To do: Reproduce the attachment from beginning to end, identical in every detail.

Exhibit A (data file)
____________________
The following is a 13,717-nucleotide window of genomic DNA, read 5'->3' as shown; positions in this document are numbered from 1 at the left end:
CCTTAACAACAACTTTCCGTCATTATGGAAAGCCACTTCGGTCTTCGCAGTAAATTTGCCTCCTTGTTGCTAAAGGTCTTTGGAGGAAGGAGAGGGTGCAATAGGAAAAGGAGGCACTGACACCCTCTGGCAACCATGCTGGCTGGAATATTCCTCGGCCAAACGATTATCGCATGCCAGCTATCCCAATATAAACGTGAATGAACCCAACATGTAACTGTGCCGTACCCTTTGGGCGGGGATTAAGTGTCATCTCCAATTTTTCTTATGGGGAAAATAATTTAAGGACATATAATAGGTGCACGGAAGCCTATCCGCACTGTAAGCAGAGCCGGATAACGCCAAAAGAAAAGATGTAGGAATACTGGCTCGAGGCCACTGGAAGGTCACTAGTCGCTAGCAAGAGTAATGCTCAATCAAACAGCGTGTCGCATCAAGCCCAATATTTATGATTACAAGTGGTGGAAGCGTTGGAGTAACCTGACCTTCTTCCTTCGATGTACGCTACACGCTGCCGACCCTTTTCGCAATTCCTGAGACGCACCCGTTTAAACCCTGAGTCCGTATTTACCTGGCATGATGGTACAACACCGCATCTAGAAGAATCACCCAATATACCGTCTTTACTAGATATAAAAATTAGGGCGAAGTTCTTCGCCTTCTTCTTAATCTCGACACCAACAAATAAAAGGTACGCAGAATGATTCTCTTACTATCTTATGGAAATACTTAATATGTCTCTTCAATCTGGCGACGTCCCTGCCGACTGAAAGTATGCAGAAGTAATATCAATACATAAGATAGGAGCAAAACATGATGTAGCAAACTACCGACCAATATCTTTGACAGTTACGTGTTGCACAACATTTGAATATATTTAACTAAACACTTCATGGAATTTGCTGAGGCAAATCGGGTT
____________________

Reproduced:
The following is a 13,717-nucleotide window of genomic DNA, read 5'->3' as shown; positions in this document are numbered from 1 at the left end:
CCTTAACAACAACTTTCCGTCATTATGGAAAGCCACTTCGGTCTTCGCAGTAAATTTGCCTCCTTGTTGCTAAAGGTCTTTGGAGGAAGGAGAGGGTGCAATAGGAAAAGGAGGCACTGACACCCTCTGGCAACCATGCTGGCTGGAATATTCCTCGGCCAAACGATTATCGCATGCCAGCTATCCCAATATAAACGTGAATGAACCCAACATGTAACTGTGCCGTACCCTTTGGGCGGGGATTAAGTGTCATCTCCAATTTTTCTTATGGGGAAAATAATTTAAGGACATATAATAGGTGCACGGAAGCCTATCCGCACTGTAAGCAGAGCCGGATAACGCCAAAAGAAAAGATGTAGGAATACTGGCTCGAGGCCACTGGAAGGTCACTAGTCGCTAGCAAGAGTAATGCTCAATCAAACAGCGTGTCGCATCAAGCCCAATATTTATGATTACAAGTGGTGGAAGCGTTGGAGTAACCTGACCTTCTTCCTTCGATGTACGCTACACGCTGCCGACCCTTTTCGCAATTCCTGAGACGCACCCGTTTAAACCCTGAGTCCGTATTTACCTGGCATGATGGTACAACACCGCATCTAGAAGAATCACCCAATATACCGTCTTTACTAGATATAAAAATTAGGGCGAAGTTCTTCGCCTTCTTCTTAATCTCGACACCAACAAATAAAAGGTACGCAGAATGATTCTCTTACTATCTTATGGAAATACTTAATATGTCTCTTCAATCTGGCGACGTCCCTGCCGACTGAAAGTATGCAGAAGTAATATCAATACATAAGATAGGAGCAAAACATGATGTAGCAAACTACCGACCAATATCTTTGACAGTTACGTGTTGCACAACATTTGAATATATTTAACTAAACACTTCATGGAATTTGCTGAGGCAAATCGGGTT